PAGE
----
As I understand things now, the primary reason for the strategy behind this gathering was that culture barely rated a mention in the UN’s ‘Millennium Development Goals’ (2000) or at the Rio+20 conference last year (see below) so it has been the cultural division of UNESCO’s intent, for at least the last two years, to build a campaign to correct this oversight.
‘Realizing the Future We Want For All’ (the ‘outcome document’ from the UN Conference on Sustainable Development, Rio de Janeiro, June 2012) identifies ‘four key dimensions’, that build on the ‘three pillars of sustainable development’:
- Inclusive social development
- Inclusive economic development
- Environmental sustainability
With the addition of:
- Peace and security
The Future We Want goes on to say that it is based on ‘a vision for the future that rests on the core values of human rights, equality and sustainability’.
UNESCO has been advocating that ‘cultural sensitivity’ be added to the ‘core value’ list. The declaration overtly calls for culture to ‘be included as the fourth fundamental principle of the post-2015 development agenda, in equal measure’ with the afore–mentioned core values. But it certainly has no intention of pushing culture as a ‘dimension’.
As far as I can tell, the changes to the original draft were relatively minor with one exception: The UCLG’s culture committee’s Circular 70 made four requests for inclusions in the final declaration, one of which was that the UN’s ‘new Development Goals should include a specific goal on culture and sustainable development with several targets and measurable indicators on creativity, heritage, knowledge and diversity’. Jordi Pascual and his allies were successful in getting this demand into the new concluding paragraph of the Declaration.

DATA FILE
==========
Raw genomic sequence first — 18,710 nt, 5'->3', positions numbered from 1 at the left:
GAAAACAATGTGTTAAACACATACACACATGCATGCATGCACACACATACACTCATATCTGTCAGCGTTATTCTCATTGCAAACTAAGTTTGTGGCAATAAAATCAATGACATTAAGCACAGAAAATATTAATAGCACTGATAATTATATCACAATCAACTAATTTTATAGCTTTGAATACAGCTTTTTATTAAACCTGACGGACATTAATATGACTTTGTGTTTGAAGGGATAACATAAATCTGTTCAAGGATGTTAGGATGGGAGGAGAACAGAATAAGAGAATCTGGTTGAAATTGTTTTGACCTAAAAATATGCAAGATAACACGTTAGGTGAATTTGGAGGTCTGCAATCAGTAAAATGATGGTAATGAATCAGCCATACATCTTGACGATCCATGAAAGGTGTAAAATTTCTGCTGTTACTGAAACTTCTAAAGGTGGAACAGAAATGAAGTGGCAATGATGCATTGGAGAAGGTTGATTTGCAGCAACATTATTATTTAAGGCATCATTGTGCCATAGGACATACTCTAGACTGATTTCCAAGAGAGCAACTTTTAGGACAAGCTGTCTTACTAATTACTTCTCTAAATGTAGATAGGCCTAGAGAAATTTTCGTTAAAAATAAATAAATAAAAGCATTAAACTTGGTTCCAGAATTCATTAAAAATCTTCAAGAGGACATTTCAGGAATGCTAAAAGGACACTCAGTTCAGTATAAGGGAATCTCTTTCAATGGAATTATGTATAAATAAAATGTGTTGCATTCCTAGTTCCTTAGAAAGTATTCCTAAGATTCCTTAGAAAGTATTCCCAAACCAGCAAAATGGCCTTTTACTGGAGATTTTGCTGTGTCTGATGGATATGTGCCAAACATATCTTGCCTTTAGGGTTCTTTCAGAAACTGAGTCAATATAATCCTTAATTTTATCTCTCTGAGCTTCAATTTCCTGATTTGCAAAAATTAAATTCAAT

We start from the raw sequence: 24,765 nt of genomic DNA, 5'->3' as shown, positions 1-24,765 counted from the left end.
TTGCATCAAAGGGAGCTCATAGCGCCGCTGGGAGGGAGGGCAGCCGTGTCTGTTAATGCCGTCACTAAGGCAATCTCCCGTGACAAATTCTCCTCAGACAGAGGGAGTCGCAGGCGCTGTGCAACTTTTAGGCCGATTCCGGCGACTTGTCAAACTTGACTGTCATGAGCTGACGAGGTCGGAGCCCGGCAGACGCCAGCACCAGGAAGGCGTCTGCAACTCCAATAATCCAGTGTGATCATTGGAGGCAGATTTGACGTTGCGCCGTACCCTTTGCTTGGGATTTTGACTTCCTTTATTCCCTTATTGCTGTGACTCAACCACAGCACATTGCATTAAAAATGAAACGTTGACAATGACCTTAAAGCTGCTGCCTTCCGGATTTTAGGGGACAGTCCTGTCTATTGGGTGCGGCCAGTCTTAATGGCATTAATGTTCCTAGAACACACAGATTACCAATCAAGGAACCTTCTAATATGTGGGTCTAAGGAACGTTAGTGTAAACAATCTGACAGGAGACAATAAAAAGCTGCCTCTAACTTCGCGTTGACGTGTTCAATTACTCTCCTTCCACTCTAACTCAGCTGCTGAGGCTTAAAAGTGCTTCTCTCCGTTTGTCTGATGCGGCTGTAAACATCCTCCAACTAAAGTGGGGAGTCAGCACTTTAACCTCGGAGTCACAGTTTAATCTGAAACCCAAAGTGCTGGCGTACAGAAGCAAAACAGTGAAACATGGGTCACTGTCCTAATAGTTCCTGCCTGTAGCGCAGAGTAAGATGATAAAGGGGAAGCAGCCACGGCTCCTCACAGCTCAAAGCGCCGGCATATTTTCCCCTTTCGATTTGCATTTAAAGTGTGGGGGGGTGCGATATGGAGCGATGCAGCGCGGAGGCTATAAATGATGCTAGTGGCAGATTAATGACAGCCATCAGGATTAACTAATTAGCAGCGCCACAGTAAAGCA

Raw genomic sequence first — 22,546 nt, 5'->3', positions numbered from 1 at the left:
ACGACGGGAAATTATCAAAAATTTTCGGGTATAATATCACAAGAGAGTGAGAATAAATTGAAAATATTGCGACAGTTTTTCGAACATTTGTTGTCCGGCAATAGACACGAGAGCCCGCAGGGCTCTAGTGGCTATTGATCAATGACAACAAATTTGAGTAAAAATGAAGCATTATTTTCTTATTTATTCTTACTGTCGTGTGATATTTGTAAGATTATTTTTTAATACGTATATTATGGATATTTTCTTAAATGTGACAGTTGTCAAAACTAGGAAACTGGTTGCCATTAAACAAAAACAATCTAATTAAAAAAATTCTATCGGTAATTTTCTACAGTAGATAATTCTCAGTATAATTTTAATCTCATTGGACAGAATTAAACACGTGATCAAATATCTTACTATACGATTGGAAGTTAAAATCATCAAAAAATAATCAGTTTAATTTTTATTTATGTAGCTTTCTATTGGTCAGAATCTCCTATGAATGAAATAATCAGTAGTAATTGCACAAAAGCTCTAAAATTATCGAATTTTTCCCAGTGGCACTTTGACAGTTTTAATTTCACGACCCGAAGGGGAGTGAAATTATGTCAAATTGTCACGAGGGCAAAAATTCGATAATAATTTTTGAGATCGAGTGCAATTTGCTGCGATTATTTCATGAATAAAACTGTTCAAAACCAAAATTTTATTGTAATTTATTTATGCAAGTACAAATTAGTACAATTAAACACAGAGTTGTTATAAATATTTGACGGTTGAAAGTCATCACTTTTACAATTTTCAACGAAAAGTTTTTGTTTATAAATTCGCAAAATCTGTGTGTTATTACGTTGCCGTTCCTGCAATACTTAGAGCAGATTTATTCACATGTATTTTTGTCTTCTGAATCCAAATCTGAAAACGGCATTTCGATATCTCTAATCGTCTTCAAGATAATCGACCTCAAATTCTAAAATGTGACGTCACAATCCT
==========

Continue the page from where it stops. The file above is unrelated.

Immediately the congress concluded, on the 17th of May, UNESCO announced the release of the Hangzhou Declaration, without however releasing the document itself, choosing instead to fill their proclamation with grand statements from the eminences who appeared on the opening day. Such, it would appear, is the way of international deliberations.
So was all this ritualistic behaviour worth the effort and resources expended? I am told by those that understand these things that the Declaration will be a useful tool. I met, and hope to continue connection with, many very interesting people, as, it would appear, did most participants. To many of those at the congress this may well have been both an invaluable and possibly unique opportunity for which I’m sure we are all very grateful. The idea of a cultural perspective being applied to ALL policy gained a little more profile. Beyond that I have no idea.
The downside for me was that the language used in much of the debate was both confused and confusing, the myriad of agendas at play were opaque and impenetrable and the focus appeared to be very much on the economic and industrial aspects of culture
I did begin to get a bit of an idea of what UNESCO perceives culture as being:
- Identity: ‘the set of distinctive spiritual, material, intellectual and emotional features of a society or a social group’ (from the UNESCO Universal Declaration on Cultural Diversity).
- Industry: UNESCO, along with some other UN agencies has been for some years developing material and programmes built around the concept of the ‘creative economy’.
- Expression: last and very definitely least, the ways that people express their particular identity – ‘to live and be what they choose’ (from the UNDP’s Human Development Report 2004: Cultural liberty in today’s diverse world).
Unfortunately slippage is rampant: one second professional arts practice, then cultural tourism, then urban design, then active participation in public decision making, then arts education. They’re all over the shop.
Perhaps I’ll give the last word to Fazle Hasan Abed, the founder and director of the BRAC Foundation in Bangla Desh, who at the opening plenary, stated that no development initiative can be sustainable without becoming embedded in local cultures. It’s that simple.